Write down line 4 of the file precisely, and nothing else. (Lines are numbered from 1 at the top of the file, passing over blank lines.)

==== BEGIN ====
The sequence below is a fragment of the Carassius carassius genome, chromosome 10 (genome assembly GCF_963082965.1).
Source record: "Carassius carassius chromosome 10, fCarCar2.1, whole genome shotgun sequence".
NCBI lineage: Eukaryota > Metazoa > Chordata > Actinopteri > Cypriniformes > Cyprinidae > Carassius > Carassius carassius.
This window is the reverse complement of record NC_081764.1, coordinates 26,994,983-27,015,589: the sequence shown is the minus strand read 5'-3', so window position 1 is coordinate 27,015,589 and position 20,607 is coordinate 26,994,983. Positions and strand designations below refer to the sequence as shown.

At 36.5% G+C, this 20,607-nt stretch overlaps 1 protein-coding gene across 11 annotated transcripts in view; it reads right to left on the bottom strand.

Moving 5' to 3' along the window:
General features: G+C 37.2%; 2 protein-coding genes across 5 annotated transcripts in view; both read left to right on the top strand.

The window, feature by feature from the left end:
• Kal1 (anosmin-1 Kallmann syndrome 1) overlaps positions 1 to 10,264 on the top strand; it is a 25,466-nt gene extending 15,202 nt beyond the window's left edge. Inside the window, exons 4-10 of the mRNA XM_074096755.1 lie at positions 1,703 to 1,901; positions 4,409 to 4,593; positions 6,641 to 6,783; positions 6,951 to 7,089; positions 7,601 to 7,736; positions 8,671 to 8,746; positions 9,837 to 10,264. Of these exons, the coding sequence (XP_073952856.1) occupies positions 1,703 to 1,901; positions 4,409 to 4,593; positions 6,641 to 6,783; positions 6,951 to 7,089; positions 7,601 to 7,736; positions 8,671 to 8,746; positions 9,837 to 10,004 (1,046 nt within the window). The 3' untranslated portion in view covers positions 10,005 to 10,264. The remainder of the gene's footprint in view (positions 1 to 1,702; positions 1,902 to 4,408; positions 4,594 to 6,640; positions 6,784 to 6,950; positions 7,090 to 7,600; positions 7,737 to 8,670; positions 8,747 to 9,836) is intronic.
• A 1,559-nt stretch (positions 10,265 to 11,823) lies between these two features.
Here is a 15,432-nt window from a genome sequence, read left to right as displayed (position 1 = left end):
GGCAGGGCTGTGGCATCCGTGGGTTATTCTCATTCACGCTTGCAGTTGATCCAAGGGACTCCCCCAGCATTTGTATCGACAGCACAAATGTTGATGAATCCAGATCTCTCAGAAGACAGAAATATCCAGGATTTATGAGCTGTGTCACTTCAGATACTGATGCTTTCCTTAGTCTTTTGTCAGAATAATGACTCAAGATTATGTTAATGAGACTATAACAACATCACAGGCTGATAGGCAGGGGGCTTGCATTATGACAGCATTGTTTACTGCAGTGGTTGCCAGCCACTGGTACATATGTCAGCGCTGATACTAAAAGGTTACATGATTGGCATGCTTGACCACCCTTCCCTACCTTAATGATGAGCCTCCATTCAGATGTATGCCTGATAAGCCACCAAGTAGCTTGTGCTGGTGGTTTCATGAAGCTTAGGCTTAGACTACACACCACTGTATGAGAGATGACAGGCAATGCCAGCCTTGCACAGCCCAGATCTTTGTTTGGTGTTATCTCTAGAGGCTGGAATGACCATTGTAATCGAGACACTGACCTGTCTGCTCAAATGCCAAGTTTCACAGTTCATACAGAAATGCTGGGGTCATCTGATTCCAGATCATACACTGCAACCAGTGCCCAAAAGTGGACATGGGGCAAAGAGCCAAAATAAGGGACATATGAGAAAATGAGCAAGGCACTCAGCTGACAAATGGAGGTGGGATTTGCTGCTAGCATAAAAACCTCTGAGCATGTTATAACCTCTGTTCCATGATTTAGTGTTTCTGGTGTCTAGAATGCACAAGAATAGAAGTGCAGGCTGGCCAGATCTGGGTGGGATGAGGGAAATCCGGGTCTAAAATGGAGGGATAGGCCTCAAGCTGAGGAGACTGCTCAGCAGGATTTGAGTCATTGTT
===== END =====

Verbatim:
This window is the reverse complement of record NC_081764.1, coordinates 26,994,983-27,015,589: the sequence shown is the minus strand read 5'-3', so window position 1 is coordinate 27,015,589 and position 20,607 is coordinate 26,994,983. Positions and strand designations below refer to the sequence as shown.